Trump has shrunk Bears Ears National Monument by 85% -- here's what it looks like

Bureau of Land ManagementBears Ears National Monument.

President Donald Trump announced the reduction of two national monuments in Utah in December.

Bears Ears was reduced by 85% in the months that followed, in the largest acreage reduction of a national monument to date.

Trump also cut Grand Staircase-Escalante National Monument in half, following a push led by Secretary of the Interior Ryan Zinke and Utah Senator Orrin Hatch.

The reduction to Bears Ears is now the subject of multiple ongoing lawsuits filed on behalf of local tribes and conservation groups, reports The Salt Lake Tribune.

Arizona Rep. Ruben Gallego has even introduced a bill, the Bears Ears National Monument Expansion Act, that would expand the boundaries of Bears Ears back to its original size.

Bears Ears, declared a National Monument by former President Barack Obama in 2016, is sacred to the local Navajo tribes and a popular destination for rock climbers and outdoor enthusiasts.

Beyond its beautiful sandstone buttes and canyons, Bears Ears holds numerous culturally significant archaeological sites, including ancient Anasazi cliff fortresses and petroglyphs recording thousands of years of history.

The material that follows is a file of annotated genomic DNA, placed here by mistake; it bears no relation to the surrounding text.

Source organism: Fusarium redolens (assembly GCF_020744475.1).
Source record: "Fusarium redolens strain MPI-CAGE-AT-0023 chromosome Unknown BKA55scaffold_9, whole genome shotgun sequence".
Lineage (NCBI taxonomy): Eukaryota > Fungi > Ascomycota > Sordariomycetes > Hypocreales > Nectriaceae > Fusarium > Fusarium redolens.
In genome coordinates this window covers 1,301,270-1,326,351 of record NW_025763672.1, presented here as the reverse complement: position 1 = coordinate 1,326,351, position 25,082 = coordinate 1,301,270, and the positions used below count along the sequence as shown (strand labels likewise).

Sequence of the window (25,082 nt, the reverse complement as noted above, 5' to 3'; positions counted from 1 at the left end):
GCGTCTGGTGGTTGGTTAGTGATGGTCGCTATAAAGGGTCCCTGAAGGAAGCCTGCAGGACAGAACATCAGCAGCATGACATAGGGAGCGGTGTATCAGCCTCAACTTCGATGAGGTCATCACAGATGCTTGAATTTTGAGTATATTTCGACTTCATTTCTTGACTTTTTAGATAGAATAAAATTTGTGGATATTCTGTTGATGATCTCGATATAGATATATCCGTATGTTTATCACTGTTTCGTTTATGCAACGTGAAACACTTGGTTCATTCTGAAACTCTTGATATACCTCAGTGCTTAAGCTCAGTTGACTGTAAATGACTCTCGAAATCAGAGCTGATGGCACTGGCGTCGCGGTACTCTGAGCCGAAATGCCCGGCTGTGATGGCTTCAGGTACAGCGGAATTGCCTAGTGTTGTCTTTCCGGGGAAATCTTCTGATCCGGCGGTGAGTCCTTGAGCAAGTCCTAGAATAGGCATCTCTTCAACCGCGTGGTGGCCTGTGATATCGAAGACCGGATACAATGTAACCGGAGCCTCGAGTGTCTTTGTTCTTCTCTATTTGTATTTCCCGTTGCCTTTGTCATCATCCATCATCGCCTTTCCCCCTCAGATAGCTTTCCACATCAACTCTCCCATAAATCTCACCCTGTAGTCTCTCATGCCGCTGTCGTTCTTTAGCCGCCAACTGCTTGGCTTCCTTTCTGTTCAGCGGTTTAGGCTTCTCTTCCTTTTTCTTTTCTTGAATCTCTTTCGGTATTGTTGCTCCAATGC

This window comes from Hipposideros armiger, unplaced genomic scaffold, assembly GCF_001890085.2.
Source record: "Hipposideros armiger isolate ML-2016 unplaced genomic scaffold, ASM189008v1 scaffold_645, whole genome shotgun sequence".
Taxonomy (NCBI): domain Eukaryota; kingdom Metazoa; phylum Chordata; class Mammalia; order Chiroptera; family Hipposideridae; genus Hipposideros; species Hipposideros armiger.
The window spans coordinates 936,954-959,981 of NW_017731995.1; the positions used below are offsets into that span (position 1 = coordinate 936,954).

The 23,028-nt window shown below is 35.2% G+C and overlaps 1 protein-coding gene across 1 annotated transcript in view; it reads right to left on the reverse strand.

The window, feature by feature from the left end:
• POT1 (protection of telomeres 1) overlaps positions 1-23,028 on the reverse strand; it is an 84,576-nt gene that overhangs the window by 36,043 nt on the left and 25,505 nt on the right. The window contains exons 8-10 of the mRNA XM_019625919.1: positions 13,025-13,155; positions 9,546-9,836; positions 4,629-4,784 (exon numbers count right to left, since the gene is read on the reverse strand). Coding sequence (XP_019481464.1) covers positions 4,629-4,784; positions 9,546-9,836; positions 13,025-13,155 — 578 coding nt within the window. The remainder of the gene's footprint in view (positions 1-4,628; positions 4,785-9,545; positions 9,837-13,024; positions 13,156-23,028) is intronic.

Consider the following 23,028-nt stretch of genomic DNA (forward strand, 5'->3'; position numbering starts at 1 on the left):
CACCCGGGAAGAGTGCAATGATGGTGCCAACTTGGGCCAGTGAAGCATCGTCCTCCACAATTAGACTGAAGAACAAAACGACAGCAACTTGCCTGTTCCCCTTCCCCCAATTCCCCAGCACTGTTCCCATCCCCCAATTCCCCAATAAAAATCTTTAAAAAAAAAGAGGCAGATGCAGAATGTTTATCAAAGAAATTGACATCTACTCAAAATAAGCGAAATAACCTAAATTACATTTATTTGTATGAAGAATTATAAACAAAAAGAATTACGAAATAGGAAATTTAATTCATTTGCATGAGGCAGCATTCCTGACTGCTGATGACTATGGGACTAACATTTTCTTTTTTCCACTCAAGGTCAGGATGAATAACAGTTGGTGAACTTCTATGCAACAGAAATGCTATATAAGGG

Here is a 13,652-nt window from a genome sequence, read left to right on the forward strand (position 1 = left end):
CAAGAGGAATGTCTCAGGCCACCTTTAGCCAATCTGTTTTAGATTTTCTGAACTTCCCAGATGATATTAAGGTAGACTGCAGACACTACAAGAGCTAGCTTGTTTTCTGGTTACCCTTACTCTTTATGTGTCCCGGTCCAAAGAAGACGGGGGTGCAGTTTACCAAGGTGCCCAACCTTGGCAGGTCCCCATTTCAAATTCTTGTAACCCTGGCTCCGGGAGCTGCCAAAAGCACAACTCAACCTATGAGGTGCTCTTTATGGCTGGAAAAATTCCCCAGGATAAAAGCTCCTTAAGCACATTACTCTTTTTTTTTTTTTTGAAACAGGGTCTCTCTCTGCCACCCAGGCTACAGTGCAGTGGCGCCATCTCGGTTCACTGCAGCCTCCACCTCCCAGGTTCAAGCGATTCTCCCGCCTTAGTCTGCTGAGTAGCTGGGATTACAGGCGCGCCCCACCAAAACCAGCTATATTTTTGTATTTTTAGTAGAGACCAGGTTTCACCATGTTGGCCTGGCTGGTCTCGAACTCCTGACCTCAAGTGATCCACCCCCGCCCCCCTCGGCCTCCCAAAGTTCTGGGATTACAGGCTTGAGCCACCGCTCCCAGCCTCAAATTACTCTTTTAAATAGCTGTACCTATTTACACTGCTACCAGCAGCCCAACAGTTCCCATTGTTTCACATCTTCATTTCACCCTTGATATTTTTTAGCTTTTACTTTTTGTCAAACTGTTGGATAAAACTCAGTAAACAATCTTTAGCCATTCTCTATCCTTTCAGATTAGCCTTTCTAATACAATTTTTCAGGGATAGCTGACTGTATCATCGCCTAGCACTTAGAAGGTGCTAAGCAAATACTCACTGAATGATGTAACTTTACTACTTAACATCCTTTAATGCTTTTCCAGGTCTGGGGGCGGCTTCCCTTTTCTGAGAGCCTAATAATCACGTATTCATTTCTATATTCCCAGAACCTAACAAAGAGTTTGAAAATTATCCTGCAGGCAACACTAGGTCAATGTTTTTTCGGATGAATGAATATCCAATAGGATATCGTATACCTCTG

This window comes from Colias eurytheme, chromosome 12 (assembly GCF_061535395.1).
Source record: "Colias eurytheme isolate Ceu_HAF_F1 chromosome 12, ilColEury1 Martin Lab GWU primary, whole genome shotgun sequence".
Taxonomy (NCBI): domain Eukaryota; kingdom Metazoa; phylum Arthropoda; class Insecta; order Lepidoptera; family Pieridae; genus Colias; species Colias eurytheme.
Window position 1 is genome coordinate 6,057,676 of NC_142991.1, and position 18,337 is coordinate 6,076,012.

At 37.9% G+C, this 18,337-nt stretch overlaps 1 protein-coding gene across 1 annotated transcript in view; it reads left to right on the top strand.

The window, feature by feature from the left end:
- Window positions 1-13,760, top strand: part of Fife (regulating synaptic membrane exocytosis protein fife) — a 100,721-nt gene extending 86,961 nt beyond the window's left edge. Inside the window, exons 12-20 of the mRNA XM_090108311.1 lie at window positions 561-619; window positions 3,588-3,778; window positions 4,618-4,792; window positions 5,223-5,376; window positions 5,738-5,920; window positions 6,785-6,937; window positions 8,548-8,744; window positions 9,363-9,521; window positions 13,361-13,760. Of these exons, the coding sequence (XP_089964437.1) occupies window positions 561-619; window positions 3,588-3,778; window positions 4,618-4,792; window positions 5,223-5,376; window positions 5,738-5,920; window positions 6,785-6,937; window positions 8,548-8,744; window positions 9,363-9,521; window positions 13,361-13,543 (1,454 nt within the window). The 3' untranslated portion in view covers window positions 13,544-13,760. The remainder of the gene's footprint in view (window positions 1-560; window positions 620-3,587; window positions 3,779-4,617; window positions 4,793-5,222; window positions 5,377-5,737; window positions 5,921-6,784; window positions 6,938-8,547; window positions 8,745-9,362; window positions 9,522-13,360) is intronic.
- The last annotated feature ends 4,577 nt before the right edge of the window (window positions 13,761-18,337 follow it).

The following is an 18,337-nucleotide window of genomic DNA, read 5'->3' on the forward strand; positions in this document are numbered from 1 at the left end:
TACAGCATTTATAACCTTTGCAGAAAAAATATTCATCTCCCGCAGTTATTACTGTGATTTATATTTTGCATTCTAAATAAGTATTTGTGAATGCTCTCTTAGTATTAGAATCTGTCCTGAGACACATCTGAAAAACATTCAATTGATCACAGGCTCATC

Decisions about the fate of Bears Ears in court may set the stage for a showdown over who controls public lands and what they are really for.

Take a look at the stunning landscapes in the original Bears Ears National Monument:


The Bears Ears National Monument in southeastern Utah protects one of most significant cultural landscapes in the United States, with thousands of archaeological sites and important areas of spiritual significance for the Navajo and other local tribes.

Bureau of Land Management/ Flickr

Bears Ears is named for a pair of buttes that rise over 2,000 feet above the surrounding valley. Many of the Native American tribes in the region held the formations as sacred.

Bureau of Land Management/ Flickr


This is the scenic “Valley of the Gods,” boasting wide open spaces and towering sandstone buttes. The area rivals Monument Valley, though it is far less travelled.

Bureau of Land Managment/Flickr


Bears Ears is an important site for wildlife, like these antelope, pictured below.

Bureau of Land Management/ Flickr


Bears Ears is filled with culturally-significant sites like Newspaper Rock. It’s carved with ancient pictographs recording over 2,000 years of history.

Bureau of Land Management/Flickr


The natural beauty of Bears Ears is breathtaking. Pictured here is Indian Creek Canyon, a popular area for rock climbers.

Bureau of Land Management


This is the Moon House ruin, an ancient Anasazi fortress built into the sandstone cliffs of Bears Ears.

Bureau of Land Management/Flickr


Here’s another view of the ancient Anasazi ruins.


Petroglyphs are carved into cliffs around the monument, a testament to the area’s sacred history.

Bureau of Land Management/Flickr


Bears Ears is popular with rock climbers and other outdoor enthusiasts, who are banding together with local Native American tribes to protect the monument.

Bureau of Land Management/Flickr


It’s a breathtaking place.

Bureau of Land Management/ Flickr

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